[00102] FIG. 18F shows that the tension in the suture 106 can be adjusted to affect the position of the first end portion 108 of the implant. In FIG. 18F, the suture 106 is not pulled tight to pull the first end portion 108 against the ventricular side of the posterior leaflet 8. Instead, a sufficient degree of slack in the suture 106 allows the first end portion 108 to hang or "float" below the posterior leaflet. Also, the tension of the suture 106 can be adjusted to fit the device 100 to the size of the native leaflet 8. In this manner, the device 100 has the benefit of being a "one-size-fits-all" and/or otherwise adaptable to fit around leaflets of varying sizes and/or geometries.

[00103] FIGS. 4-7 show an alternative device 200 comprising a body 202 according to another embodiment, wherein the body 202 is coupled to one of the native leaflets using, for example, suture. The body 202 can be formed from any of various suitable materials, including bio-compatible materials such as pericardial tissue, polymer, sponge, foam, gel, or a gel or saline filled structure such as a balloon. The material composition of the body 202 can be selected to increase desirable characteristics of the body 202, such as performance, durability, promotion of native tissue in-growth, etc. The body 202 can be formed in any of various suitable shapes, such as a rectangle, a semi-elliptical ring or U-shape, or a semi-ellipse. As shown in FIG. 4, the body 202 can be sutured to the posterior leaflet 8 using suture(s) 206 via a transseptal approach. Alternatively, as shown in FIG. 5, the body 202 can be sutured to the posterior leaflet 8 using suture(s) 206 via a transapical approach. In use, the opposite leaflet (the anterior leaflet in the illustrated embodiment) can coapt against the body 202 to prevent, reduce, or minimize regurgitation.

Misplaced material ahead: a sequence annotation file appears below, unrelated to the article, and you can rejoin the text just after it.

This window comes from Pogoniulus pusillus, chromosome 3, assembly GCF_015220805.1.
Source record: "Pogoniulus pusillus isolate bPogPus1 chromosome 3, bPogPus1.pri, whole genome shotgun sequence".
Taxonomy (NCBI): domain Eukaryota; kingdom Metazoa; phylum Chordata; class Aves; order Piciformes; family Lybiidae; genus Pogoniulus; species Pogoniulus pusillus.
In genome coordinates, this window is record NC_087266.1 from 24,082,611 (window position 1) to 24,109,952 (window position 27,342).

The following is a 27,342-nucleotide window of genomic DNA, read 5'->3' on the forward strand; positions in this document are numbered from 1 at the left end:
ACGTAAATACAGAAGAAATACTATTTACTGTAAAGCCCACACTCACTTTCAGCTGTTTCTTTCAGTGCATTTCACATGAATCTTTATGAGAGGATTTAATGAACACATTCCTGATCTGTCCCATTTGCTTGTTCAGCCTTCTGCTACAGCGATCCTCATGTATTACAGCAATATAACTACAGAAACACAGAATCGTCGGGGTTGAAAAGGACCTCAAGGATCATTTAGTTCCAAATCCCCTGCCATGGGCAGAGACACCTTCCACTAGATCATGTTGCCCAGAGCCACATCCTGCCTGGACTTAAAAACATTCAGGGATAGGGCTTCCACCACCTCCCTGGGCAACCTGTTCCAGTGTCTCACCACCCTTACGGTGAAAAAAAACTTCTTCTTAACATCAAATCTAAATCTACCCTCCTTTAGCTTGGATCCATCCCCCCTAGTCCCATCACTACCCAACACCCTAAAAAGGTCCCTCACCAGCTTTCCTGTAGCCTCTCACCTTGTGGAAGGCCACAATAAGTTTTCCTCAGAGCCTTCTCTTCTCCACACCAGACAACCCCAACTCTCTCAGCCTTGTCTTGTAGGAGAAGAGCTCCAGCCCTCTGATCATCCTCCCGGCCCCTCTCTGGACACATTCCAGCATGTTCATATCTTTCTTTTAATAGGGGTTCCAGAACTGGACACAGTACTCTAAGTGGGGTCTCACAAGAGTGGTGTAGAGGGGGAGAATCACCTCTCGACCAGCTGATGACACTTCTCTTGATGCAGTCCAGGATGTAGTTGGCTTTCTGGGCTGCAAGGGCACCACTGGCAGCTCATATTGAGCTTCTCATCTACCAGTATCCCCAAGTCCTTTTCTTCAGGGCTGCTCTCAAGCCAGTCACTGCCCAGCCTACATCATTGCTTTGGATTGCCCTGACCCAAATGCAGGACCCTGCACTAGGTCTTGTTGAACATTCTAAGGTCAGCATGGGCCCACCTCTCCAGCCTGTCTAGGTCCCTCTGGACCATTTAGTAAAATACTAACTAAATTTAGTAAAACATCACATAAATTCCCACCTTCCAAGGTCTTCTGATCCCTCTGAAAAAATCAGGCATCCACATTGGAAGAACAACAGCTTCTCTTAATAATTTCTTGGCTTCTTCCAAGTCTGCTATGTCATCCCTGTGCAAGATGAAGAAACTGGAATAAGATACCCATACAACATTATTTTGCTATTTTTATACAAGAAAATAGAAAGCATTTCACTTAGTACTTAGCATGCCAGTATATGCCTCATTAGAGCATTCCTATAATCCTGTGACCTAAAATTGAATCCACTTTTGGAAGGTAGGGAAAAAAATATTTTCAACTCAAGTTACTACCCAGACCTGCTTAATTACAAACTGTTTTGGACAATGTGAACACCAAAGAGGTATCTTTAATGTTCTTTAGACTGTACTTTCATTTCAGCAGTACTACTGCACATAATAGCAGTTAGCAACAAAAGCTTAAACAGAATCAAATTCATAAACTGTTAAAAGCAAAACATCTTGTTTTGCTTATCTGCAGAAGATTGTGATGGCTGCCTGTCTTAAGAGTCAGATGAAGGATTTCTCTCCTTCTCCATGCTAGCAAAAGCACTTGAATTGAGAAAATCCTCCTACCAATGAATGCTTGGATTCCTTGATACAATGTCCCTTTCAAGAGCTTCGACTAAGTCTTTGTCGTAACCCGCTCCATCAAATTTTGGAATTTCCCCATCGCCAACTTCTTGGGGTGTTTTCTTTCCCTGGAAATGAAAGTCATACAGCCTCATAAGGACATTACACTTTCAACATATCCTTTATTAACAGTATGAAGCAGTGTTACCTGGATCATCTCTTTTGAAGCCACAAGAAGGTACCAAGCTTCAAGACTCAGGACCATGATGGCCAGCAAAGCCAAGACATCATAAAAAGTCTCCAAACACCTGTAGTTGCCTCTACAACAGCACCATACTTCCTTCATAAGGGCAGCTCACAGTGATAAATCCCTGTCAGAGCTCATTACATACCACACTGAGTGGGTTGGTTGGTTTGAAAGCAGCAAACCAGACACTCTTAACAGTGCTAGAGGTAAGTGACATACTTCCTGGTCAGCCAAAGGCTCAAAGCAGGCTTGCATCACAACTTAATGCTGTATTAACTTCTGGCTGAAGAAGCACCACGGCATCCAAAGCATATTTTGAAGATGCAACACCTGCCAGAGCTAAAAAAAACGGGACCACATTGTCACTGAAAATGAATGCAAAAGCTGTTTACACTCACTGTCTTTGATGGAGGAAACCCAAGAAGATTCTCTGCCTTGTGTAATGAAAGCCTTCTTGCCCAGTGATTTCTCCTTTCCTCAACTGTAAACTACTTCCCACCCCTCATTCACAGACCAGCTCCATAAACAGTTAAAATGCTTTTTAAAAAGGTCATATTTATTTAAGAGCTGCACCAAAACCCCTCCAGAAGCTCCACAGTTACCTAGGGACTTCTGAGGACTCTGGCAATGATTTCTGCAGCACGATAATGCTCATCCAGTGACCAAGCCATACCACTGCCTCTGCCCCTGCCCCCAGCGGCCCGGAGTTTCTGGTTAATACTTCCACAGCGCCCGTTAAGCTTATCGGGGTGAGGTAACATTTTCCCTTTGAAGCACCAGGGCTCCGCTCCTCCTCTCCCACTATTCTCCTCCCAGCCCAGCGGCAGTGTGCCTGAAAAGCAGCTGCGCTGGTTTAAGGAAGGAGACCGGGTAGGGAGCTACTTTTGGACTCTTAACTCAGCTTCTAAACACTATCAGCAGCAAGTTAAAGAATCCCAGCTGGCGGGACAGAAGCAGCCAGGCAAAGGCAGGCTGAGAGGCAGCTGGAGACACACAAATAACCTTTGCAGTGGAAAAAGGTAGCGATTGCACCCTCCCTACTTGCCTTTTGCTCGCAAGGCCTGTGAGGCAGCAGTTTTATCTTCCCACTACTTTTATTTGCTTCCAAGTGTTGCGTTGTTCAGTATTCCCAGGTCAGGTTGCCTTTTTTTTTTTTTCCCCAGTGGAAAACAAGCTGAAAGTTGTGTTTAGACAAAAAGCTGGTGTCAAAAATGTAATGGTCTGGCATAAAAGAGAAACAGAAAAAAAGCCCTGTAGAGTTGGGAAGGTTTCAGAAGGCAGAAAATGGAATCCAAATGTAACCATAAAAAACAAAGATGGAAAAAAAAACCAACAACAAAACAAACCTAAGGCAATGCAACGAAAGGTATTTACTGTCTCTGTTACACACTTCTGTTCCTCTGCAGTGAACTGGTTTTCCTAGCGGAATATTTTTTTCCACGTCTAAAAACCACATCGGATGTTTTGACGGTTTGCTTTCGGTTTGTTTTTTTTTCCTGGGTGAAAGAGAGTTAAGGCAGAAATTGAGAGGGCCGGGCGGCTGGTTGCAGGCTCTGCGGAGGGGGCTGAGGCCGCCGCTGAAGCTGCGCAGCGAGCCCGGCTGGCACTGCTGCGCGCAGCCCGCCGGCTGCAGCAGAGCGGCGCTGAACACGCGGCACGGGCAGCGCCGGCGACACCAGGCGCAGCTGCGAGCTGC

[00104] FIG. 6 shows the body 202 after suturing to the native posterior leaflet 8. In this embodiment as shown, two sutures 206 can be sufficient to couple the body 202 to the leaflet 8. The sutures 206 can be positioned as shown, with one suture 206 at either end of the body 202, which spans a width of the leaflet 8. In other embodiments, additional or fewer sutures can be used, and the sutures can be situated in alternative locations on the body 202 and/or on the leaflet 8.

[00105] FIG. 7 shows an embodiment of a method for coupling the body 202 to the posterior native leaflet 8 using a length of elongate material 206 and a pair of fasteners in the form of slidable locking devices 208. The elongated material 206 can comprise, for example, a length of thread or suture material, or a metal or polymeric wire, or any other material suitable for suturing, such as biological tissue. In the illustrated embodiment, a single strand of material 206 is used, although in alternative

embodiments, two or more strands 206 can be used to couple the body 202 to the native leaflet 8.

[00106] In order to couple the body 202 to the native posterior leaflet 8, one or both of the slidable locking devices 208 can be guided along the strand of material 206 toward the native leaflet 8, thereby decreasing the length of the strand 204 between the locking devices 208 until the body 202 is held firmly against the leaflet 8 in a desired deployed configuration. Because the locking devices 208 are positioned behind the posterior leaflet 8 in this configuration (that is, they are located between the native leaflet 8 and the wall of the left ventricle 2), the potential for interference between the locking devices 208 and the coaptation region of the leaflets is minimized. Once the body 202 is situated in this configuration, any excess material 210 can be trimmed to prevent the material 206 from interfering with the operation of the heart valve. The locking devices 208 can be configured to slide or pass over a suture in one direction and to resist movement in the opposite direction. Examples of locking devices (also referred to as suture securement devices) that can be implemented in the embodiment of FIG. 7 are disclosed in U.S. Publication No. 2014/0031864.

[00107] As discussed above, FIGS. 4-7 show a body 202 coupled or secured to the posterior leaflet 8. In alternative embodiments, a body 202 can be coupled as described above to the anterior leaflet in place of or in addition to the body 202 coupled to the posterior leaflet 8.